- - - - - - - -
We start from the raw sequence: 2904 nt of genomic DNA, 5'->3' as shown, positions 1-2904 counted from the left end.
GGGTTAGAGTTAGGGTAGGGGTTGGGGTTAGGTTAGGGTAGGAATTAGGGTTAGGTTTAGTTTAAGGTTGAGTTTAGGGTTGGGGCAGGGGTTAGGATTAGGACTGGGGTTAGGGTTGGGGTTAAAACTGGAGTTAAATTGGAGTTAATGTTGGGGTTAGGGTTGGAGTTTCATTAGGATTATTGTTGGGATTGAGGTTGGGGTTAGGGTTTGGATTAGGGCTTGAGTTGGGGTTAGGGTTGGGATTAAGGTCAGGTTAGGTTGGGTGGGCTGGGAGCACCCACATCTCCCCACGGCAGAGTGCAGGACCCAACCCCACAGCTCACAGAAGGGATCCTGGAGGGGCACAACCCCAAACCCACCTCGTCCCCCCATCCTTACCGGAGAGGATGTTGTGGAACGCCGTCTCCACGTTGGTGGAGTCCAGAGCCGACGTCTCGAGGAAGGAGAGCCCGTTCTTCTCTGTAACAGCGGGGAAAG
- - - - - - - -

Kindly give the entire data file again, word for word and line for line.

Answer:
We start from the raw sequence: 2904 nt of genomic DNA, 5'->3' as shown, positions 1-2904 counted from the left end.
GGGTTAGAGTTAGGGTAGGGGTTGGGGTTAGGTTAGGGTAGGAATTAGGGTTAGGTTTAGTTTAAGGTTGAGTTTAGGGTTGGGGCAGGGGTTAGGATTAGGACTGGGGTTAGGGTTGGGGTTAAAACTGGAGTTAAATTGGAGTTAATGTTGGGGTTAGGGTTGGAGTTTCATTAGGATTATTGTTGGGATTGAGGTTGGGGTTAGGGTTTGGATTAGGGCTTGAGTTGGGGTTAGGGTTGGGATTAAGGTCAGGTTAGGTTGGGTGGGCTGGGAGCACCCACATCTCCCCACGGCAGAGTGCAGGACCCAACCCCACAGCTCACAGAAGGGATCCTGGAGGGGCACAACCCCAAACCCACCTCGTCCCCCCATCCTTACCGGAGAGGATGTTGTGGAACGCCGTCTCCACGTTGGTGGAGTCCAGAGCCGACGTCTCGAGGAAGGAGAGCCCGTTCTTCTCTGTAACAGCGGGGAAAG